Inside it’s 17 elements in 12 groups and I don’t remember seeing a prime lens with so many glass pieces. Two UD and one fluorite eliminate any chromatic aberration, and guarantee excellent resolution from side to side. The rounded 8 blade aperture keeps the bokeh smooth at any f/stop. And the image stabiliser is unique on Canon’s lineup to feature up to five stops of correction, great for handholding the lens. Drop-in ø52mm filters can be used at the back and it’s the first time we see such mechanism on vlog do zack; it’s compatible with other white top telephoto primes.
The distance window is very generous and features distance markings in feet and in meters, with f/16 and f/32 hyper-focal settings; and an infinity compensation mark (it can change depending of the lens temperature). The new MFD drop from 2.5m (on the EF 200mm f/1.8L USM) to 1.9m and is great for short working distances, like inside some studios. The non-removable tripod collar rotates and features º45 clicks. It theoretically can be removed if you mess around with some screws, but I don’t really recommend that. The lens model is engraved on an aluminium tag.
In the box, Canon includes the 200 carrying case, the ET-120B lens hood and the E-145B lens cap. The case is made exclusively for the 200mm f/2L with padded cushions and velcro straps; there’s even a keylock to carry it inside an airplane (most airlines accept it as a carry-on item). The carbon fiber hood adds 5” to the lens design. Take very good care of it: it costs over US$500 alone! And unfortunately there’s no traditional lens cap, this is actually a leather (fake?) that attaches around the reversed lens hood. Newer EF 300mm f/2.8L II IS USM and EF 400mm f/2.8L II IS USM comes with a shorter, nylon, more practical lens cap, and a new carrying case as well.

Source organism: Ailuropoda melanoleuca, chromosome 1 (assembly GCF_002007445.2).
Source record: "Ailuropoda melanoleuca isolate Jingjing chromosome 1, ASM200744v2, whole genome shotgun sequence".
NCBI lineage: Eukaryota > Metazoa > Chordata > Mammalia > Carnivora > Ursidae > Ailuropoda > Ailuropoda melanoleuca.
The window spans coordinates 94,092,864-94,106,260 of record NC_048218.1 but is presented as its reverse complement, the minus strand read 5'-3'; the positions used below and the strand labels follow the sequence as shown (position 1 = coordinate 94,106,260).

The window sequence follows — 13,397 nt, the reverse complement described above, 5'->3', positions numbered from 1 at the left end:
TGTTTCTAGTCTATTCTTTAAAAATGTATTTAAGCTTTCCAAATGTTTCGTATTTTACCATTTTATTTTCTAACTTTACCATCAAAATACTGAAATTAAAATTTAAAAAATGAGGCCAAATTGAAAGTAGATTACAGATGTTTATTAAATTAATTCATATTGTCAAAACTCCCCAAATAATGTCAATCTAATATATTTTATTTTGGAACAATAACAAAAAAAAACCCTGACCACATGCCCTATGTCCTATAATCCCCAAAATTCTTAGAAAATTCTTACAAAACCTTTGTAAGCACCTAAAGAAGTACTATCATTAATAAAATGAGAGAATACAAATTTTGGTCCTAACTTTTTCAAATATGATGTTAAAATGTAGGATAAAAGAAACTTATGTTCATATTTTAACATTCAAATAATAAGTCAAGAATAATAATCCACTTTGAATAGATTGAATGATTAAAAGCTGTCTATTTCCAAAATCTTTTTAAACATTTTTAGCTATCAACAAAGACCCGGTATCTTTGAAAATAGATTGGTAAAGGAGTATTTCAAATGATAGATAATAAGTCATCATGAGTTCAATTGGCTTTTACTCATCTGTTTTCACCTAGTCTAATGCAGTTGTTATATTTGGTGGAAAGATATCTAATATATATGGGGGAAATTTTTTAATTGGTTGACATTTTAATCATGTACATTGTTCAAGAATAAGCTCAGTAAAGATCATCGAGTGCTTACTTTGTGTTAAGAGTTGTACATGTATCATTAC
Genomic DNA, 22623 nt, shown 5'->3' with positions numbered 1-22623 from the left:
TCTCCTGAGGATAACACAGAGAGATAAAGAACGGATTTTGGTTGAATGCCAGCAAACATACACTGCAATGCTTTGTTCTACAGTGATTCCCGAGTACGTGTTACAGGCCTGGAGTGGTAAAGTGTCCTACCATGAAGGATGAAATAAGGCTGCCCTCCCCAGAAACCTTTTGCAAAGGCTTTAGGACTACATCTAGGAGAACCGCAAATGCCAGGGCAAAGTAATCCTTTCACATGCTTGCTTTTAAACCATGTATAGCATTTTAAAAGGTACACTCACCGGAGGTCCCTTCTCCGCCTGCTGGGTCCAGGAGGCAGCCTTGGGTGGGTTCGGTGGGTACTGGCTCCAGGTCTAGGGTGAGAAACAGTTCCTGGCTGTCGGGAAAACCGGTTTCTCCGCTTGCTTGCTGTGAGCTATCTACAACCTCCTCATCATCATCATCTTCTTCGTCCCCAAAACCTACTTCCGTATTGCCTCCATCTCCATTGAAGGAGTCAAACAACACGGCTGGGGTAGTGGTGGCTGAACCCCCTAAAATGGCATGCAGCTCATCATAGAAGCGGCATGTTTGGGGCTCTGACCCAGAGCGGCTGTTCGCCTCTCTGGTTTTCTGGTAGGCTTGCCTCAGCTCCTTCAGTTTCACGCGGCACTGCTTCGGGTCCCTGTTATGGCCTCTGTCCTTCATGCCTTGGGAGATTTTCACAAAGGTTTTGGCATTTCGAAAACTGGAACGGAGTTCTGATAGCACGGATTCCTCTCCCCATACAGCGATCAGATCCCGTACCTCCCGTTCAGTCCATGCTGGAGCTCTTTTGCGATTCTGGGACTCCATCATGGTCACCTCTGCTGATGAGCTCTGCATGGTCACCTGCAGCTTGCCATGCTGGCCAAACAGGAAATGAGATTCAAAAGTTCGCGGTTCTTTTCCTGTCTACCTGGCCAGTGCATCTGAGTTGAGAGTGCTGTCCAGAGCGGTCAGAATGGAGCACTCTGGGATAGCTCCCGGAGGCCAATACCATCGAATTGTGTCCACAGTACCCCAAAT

Canon’s telephoto primes lenses are as easy to use than smaller, “lesser” lenses. Manual focusing ring, IS ON/OFF, limiters… It’s all the same. But two exclusive features are present on the 200mm f/2: the focus preset and the stop buttons. There’s a third feature on newer telephoto “II”, the power focus for video, not present on the 200mm f/2L. How about a firmware update, Canon?
On Focus Preset you can set a focusing distance memory and activate it anytime. It’s great for fashion runaways when you know where the models will be by the end of the catwalk; or sports when you know where the subjects will be. Just set the Focus preset switch to ON and press SET with the focusing distance you want; and turn the dented, front ring to get back to that distance. Focus will immediately reset to that position, no matter the camera or subject position.